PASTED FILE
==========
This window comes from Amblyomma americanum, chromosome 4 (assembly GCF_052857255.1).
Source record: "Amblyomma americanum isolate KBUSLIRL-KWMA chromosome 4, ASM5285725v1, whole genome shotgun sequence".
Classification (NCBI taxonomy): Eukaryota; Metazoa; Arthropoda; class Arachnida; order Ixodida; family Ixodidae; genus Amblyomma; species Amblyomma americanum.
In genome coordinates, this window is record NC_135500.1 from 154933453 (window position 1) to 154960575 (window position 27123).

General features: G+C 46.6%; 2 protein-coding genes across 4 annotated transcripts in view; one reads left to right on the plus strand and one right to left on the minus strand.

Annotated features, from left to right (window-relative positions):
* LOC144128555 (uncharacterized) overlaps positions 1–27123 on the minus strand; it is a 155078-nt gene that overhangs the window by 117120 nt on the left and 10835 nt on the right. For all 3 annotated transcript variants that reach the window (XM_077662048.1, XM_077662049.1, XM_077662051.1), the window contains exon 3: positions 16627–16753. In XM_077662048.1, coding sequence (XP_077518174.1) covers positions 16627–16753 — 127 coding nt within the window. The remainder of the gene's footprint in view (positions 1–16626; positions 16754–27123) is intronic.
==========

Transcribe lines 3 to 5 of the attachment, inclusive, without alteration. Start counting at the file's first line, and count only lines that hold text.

Classification (NCBI taxonomy): Eukaryota; Metazoa; Arthropoda; class Arachnida; order Ixodida; family Ixodidae; genus Amblyomma; species Amblyomma americanum.
In genome coordinates, this window is record NC_135500.1 from 154933453 (window position 1) to 154960575 (window position 27123).

General features: G+C 46.6%; 2 protein-coding genes across 4 annotated transcripts in view; one reads left to right on the plus strand and one right to left on the minus strand.